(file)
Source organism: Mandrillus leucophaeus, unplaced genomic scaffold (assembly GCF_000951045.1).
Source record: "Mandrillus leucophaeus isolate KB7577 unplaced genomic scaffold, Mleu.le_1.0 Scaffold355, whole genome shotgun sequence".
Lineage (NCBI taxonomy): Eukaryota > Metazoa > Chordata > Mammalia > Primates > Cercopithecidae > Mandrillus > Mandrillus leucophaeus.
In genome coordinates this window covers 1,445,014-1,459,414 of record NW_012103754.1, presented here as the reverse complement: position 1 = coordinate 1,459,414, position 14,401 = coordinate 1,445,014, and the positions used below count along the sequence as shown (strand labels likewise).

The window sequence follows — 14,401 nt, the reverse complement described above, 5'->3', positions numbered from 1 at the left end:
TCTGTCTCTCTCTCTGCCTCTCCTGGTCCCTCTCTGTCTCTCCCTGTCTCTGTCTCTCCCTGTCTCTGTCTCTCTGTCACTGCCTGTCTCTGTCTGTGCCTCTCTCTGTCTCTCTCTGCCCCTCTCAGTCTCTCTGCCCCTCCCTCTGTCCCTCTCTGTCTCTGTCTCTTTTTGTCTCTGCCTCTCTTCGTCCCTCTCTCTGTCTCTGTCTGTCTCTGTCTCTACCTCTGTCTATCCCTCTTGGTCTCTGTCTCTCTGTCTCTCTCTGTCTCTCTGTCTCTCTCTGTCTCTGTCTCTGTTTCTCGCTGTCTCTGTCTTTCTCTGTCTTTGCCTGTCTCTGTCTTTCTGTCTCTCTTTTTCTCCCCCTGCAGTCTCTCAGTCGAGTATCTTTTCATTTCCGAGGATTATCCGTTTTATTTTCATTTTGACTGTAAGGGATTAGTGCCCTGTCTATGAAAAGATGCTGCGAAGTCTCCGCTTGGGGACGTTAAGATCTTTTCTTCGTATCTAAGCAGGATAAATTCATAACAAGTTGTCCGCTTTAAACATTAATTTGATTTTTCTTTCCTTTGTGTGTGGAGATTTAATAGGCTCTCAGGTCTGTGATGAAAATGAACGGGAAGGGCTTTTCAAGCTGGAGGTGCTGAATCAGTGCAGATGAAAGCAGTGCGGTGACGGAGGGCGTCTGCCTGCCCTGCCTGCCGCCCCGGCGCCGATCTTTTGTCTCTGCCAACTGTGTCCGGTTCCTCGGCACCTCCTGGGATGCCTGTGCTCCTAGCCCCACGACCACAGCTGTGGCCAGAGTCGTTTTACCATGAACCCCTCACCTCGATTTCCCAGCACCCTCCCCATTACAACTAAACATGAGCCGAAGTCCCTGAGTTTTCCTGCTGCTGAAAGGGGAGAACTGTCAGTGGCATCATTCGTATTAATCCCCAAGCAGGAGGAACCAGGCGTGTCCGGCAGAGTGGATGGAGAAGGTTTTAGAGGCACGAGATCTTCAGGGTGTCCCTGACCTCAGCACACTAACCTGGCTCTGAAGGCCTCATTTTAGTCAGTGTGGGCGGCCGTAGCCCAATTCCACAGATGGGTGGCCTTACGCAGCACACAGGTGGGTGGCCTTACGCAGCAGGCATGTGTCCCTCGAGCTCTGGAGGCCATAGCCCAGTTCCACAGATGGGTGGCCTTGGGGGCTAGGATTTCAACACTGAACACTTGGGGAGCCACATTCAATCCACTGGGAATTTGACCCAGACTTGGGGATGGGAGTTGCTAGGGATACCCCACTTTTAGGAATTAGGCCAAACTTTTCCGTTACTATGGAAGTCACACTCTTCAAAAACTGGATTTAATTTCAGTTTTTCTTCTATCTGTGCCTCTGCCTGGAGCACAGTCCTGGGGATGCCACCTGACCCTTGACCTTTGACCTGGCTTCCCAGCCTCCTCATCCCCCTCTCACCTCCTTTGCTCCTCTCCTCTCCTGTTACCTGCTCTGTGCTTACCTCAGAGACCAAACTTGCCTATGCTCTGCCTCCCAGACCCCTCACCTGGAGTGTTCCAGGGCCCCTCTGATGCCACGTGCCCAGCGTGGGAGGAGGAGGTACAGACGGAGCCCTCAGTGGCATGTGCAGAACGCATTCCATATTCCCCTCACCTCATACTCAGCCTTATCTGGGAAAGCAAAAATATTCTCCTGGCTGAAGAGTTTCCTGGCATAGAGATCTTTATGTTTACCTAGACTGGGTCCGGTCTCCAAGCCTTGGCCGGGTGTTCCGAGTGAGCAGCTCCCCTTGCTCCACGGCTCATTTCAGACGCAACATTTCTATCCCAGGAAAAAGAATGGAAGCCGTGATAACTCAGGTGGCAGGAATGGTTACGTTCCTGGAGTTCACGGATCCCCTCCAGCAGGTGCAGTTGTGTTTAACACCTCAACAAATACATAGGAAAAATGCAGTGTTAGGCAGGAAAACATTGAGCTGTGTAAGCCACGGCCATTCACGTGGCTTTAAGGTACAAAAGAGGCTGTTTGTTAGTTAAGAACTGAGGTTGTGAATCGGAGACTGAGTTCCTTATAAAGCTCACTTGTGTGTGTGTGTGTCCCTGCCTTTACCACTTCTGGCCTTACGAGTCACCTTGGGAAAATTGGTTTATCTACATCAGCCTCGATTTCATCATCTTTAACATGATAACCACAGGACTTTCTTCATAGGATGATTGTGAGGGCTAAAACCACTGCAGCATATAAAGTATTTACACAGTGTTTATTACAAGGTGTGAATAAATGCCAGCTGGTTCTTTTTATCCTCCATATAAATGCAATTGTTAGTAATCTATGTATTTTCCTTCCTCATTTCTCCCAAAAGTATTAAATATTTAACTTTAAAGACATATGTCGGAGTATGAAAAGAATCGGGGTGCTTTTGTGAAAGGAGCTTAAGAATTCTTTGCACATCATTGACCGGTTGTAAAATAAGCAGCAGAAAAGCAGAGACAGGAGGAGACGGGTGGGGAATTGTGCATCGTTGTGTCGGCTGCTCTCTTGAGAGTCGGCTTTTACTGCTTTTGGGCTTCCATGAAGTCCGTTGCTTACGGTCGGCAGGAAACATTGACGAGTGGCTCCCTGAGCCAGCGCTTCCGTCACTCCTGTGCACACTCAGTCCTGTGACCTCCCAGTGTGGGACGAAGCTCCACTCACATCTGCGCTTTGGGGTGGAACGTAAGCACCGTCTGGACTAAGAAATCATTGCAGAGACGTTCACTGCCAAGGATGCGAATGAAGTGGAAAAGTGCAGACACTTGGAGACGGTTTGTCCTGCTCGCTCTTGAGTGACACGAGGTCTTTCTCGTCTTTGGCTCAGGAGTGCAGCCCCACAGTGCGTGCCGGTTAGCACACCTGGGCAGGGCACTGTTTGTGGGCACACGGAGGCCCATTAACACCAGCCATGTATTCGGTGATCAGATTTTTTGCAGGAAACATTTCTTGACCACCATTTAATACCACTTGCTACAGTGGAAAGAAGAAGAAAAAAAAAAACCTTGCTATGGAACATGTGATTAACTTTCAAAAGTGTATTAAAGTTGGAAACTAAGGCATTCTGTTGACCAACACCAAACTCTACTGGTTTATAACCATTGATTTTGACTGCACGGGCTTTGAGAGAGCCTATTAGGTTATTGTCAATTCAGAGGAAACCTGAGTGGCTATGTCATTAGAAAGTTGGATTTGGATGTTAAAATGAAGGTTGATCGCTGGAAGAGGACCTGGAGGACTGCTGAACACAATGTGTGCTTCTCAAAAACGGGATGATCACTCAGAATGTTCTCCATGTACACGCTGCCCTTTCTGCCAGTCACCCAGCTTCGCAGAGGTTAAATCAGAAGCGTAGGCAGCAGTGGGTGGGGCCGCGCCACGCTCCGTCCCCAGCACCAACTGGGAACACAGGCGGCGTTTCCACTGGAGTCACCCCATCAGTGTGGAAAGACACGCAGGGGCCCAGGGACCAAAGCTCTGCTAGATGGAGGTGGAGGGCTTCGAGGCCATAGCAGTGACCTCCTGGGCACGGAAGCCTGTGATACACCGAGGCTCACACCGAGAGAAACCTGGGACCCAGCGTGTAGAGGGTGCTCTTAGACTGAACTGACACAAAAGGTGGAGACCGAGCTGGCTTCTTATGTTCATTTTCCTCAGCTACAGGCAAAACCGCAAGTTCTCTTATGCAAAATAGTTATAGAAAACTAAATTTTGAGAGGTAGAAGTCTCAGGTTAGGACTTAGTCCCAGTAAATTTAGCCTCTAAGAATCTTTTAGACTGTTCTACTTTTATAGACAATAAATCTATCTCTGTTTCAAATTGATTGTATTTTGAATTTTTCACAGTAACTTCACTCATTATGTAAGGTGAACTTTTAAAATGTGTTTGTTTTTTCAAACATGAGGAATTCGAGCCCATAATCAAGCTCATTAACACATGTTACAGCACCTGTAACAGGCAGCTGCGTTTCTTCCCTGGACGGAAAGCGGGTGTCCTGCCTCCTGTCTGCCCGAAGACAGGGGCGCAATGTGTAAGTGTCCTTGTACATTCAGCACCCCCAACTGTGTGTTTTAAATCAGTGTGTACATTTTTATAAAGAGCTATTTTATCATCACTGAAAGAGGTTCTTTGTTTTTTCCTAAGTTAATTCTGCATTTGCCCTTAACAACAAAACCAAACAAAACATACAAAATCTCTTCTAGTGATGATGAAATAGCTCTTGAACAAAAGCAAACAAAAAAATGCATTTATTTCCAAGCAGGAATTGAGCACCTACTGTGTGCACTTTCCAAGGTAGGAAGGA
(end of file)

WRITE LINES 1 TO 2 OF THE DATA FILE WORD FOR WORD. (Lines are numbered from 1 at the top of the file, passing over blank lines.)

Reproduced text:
Source organism: Mandrillus leucophaeus, unplaced genomic scaffold (assembly GCF_000951045.1).
Source record: "Mandrillus leucophaeus isolate KB7577 unplaced genomic scaffold, Mleu.le_1.0 Scaffold355, whole genome shotgun sequence".